Thoughts From The Cloud: Selling Hope

Thoughts From The Cloud: Selling Hope

“Bring me all of your dreams,
You dreamer,
Bring me all your
Heart melodies
That I may wrap them
In a blue cloud-cloth
Away from the too-rough fingers
Of the world.”

~ Langston Hughes

A few months ago I was having a meeting with a client and the subject of emotional marketing appeals came up.  Now, I’d been working with a fella who was really good at the fear button — it was his favorite (he got better), so I was kind of in a “fear” mindset.  OMG!  Hurry!  This offer is over soon!  (There will probably be another, so don’t panic yet)  You know the kind.

That being said, I must have been working the fear button too hard because the client said something to me that I’m not sure I’ll ever shake loose.  Not because it was new, but because I had lost myself in the fear button and didn’t realize how deep in I truly was.  He said he wanted to sell hope, not fear.  And it’s a perfectly valid emotion, both to sell and to have.  In fact, it’s probably the best emotion to have in many situations.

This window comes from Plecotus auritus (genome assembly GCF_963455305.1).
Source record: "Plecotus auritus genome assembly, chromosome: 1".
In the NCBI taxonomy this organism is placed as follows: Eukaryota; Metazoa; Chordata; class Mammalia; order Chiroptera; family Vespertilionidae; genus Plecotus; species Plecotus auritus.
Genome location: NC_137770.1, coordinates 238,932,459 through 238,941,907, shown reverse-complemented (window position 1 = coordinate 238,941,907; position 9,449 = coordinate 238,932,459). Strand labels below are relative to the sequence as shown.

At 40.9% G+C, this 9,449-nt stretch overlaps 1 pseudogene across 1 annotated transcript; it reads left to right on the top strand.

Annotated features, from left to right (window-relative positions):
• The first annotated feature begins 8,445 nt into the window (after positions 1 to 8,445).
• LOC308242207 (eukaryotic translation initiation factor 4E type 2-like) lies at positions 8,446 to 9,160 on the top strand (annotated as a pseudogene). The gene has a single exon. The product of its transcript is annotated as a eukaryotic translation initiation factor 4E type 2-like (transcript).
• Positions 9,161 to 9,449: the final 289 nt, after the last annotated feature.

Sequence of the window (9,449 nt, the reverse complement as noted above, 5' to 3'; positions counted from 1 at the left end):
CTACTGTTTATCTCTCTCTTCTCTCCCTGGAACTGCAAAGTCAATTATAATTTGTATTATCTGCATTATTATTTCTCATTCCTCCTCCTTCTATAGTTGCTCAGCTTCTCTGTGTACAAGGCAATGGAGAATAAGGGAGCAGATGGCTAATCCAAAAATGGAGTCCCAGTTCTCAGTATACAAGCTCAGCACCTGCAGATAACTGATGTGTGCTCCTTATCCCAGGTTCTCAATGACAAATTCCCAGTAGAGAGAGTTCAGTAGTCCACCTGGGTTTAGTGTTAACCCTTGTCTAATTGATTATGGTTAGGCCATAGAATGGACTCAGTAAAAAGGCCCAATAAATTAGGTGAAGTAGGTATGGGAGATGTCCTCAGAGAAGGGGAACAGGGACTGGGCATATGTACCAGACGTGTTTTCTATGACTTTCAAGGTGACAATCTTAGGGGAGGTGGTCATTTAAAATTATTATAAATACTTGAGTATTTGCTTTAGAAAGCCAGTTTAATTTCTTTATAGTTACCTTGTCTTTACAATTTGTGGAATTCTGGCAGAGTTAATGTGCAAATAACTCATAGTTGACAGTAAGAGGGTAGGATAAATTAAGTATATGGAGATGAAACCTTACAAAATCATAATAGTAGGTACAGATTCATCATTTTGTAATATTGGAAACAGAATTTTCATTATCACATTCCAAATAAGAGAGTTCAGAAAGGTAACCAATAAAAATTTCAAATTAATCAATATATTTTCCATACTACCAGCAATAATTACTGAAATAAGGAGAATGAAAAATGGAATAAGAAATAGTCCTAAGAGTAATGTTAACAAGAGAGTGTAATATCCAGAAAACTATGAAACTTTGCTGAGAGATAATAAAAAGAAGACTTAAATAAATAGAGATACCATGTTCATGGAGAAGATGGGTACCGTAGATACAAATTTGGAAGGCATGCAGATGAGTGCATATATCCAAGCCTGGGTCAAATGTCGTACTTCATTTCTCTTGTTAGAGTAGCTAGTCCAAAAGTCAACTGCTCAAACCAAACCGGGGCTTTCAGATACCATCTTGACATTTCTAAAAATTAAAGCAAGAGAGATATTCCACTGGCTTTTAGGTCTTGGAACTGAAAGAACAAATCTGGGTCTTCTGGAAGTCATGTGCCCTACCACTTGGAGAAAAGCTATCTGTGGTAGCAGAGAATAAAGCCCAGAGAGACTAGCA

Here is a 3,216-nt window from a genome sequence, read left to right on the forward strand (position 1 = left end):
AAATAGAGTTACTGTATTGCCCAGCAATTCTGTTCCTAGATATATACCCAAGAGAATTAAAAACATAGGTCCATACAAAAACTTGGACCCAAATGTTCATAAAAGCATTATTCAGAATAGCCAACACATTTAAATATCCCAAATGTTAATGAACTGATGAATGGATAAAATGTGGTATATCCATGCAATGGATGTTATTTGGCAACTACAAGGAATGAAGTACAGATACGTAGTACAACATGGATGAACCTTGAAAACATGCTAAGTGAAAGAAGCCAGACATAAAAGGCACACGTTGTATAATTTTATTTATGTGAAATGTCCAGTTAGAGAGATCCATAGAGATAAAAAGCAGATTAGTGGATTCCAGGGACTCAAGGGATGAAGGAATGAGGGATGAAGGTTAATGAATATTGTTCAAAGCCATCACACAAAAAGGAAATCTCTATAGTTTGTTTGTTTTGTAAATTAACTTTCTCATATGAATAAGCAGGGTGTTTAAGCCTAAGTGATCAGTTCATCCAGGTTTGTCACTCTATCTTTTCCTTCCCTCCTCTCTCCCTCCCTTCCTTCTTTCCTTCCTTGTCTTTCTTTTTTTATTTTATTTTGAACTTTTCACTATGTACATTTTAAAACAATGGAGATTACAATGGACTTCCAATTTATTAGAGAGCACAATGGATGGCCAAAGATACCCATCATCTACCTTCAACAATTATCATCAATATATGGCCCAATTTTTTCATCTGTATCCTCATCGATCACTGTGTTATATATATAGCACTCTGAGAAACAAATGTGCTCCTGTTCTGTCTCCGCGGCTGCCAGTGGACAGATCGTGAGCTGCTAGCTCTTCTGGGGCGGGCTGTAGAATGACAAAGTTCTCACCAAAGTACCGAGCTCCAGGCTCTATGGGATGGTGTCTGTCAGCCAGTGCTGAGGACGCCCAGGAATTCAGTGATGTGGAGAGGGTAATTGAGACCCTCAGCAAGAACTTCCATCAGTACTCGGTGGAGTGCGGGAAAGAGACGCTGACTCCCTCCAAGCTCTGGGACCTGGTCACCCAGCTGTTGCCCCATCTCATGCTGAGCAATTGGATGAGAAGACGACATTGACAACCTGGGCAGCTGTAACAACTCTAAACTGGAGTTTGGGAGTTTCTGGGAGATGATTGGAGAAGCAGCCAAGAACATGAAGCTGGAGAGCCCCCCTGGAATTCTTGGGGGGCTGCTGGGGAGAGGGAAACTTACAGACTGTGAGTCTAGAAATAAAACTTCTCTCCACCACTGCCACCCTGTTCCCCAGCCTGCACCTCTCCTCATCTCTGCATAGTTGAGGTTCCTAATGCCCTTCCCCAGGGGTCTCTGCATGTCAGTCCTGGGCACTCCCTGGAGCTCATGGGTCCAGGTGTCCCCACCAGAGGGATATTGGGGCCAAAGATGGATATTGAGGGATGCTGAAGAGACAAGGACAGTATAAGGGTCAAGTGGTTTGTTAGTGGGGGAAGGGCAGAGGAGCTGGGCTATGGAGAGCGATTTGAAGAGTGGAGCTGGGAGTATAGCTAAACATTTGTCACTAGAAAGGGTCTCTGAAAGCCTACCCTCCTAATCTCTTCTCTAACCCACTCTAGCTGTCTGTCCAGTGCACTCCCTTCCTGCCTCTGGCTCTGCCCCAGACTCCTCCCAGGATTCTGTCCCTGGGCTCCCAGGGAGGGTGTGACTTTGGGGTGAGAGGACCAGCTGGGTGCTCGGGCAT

Since then, I’ve been looking at marketing pieces differently.  I do see so many that sell fear, panic, urgency, but not so many that sell hope.  I’m not really sure why, except that we’re all living in an anxiety-provoking environment with fear around every corner.  Maybe collectively we’re just too used to it, like I was.  But hope sells just as well as fear.

Selling Hope: My Perspective

Like Hell, you say.  If my leads aren’t terrified, they’re not alive!

That may be true, and they may be terrified, but the thing to do is not to sell them more terror.  It’s to alleviate that fear.  Become a safe haven for your niche.  Be the go-to guy (or lady).  Be the one thing they can depend on when the storm comes.

Right now, things aren’t great for anybody, not really, and those leads will need a safe haven at some point.  Who are they going to come to for that?  The guy who demands they buy or their arms will fall off, or the one who says not to worry, things will be fine, just check out this thing to enhance your arm adhesion.